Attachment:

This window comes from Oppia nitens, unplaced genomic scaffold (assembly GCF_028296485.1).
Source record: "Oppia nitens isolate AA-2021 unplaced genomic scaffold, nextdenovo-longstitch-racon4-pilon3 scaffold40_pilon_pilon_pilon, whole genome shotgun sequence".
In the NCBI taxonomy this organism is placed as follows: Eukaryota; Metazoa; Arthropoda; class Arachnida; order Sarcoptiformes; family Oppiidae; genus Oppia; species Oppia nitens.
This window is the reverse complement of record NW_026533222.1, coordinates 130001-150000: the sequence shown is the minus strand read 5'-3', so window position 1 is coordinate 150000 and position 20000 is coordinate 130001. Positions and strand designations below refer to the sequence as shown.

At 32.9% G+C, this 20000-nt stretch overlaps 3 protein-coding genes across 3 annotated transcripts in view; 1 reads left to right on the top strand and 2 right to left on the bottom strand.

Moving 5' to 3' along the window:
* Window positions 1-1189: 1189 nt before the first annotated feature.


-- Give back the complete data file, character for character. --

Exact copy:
This window comes from Oppia nitens, unplaced genomic scaffold (assembly GCF_028296485.1).
Source record: "Oppia nitens isolate AA-2021 unplaced genomic scaffold, nextdenovo-longstitch-racon4-pilon3 scaffold40_pilon_pilon_pilon, whole genome shotgun sequence".
In the NCBI taxonomy this organism is placed as follows: Eukaryota; Metazoa; Arthropoda; class Arachnida; order Sarcoptiformes; family Oppiidae; genus Oppia; species Oppia nitens.
This window is the reverse complement of record NW_026533222.1, coordinates 130001-150000: the sequence shown is the minus strand read 5'-3', so window position 1 is coordinate 150000 and position 20000 is coordinate 130001. Positions and strand designations below refer to the sequence as shown.

At 32.9% G+C, this 20000-nt stretch overlaps 3 protein-coding genes across 3 annotated transcripts in view; 1 reads left to right on the top strand and 2 right to left on the bottom strand.

Moving 5' to 3' along the window:
* Window positions 1-1189: 1189 nt before the first annotated feature.